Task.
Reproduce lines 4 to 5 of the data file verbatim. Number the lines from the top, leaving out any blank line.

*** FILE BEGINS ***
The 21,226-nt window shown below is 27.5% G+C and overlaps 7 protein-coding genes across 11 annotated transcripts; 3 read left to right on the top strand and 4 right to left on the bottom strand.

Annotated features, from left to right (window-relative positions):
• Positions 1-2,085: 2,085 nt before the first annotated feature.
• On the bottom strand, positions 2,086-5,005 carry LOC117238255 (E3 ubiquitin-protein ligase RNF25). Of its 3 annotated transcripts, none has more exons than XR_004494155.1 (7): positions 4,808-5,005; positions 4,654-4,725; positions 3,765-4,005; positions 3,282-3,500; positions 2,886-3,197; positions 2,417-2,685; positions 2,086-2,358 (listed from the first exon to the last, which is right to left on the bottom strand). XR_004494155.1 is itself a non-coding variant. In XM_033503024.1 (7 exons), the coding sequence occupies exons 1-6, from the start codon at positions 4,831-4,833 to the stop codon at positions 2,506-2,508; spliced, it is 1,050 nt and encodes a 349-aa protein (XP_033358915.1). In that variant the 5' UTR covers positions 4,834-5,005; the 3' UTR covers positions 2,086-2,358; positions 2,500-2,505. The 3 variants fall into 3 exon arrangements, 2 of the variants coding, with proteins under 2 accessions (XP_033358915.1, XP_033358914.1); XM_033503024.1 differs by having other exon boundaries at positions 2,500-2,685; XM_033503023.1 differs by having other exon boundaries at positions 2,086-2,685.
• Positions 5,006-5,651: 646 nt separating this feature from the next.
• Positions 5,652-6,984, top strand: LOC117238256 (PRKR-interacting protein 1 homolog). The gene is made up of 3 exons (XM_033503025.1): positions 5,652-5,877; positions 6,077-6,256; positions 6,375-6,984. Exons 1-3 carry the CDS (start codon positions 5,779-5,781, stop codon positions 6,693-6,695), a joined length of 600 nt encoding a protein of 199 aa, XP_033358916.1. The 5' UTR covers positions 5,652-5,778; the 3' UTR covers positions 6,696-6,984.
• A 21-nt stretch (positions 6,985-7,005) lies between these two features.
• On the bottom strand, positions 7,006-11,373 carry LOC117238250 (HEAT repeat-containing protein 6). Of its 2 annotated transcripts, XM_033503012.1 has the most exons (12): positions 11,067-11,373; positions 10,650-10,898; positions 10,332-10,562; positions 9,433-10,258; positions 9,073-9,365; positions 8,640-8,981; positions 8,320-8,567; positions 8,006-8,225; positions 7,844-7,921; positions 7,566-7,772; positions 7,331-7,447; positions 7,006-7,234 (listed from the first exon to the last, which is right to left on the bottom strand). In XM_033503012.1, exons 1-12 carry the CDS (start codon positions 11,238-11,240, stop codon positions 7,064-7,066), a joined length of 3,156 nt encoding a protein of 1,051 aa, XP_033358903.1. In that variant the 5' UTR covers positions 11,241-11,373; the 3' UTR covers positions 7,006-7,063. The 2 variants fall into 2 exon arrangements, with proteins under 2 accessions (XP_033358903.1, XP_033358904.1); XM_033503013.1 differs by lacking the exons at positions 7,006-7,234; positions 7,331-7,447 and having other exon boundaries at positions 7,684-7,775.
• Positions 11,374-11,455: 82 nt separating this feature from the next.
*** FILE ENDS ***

• On the bottom strand, positions 2,086-5,005 carry LOC117238255 (E3 ubiquitin-protein ligase RNF25). Of its 3 annotated transcripts, none has more exons than XR_004494155.1 (7): positions 4,808-5,005; positions 4,654-4,725; positions 3,765-4,005; positions 3,282-3,500; positions 2,886-3,197; positions 2,417-2,685; positions 2,086-2,358 (listed from the first exon to the last, which is right to left on the bottom strand). XR_004494155.1 is itself a non-coding variant. In XM_033503024.1 (7 exons), the coding sequence occupies exons 1-6, from the start codon at positions 4,831-4,833 to the stop codon at positions 2,506-2,508; spliced, it is 1,050 nt and encodes a 349-aa protein (XP_033358915.1). In that variant the 5' UTR covers positions 4,834-5,005; the 3' UTR covers positions 2,086-2,358; positions 2,500-2,505. The 3 variants fall into 3 exon arrangements, 2 of the variants coding, with proteins under 2 accessions (XP_033358915.1, XP_033358914.1); XM_033503024.1 differs by having other exon boundaries at positions 2,500-2,685; XM_033503023.1 differs by having other exon boundaries at positions 2,086-2,685.
• Positions 5,006-5,651: 646 nt separating this feature from the next.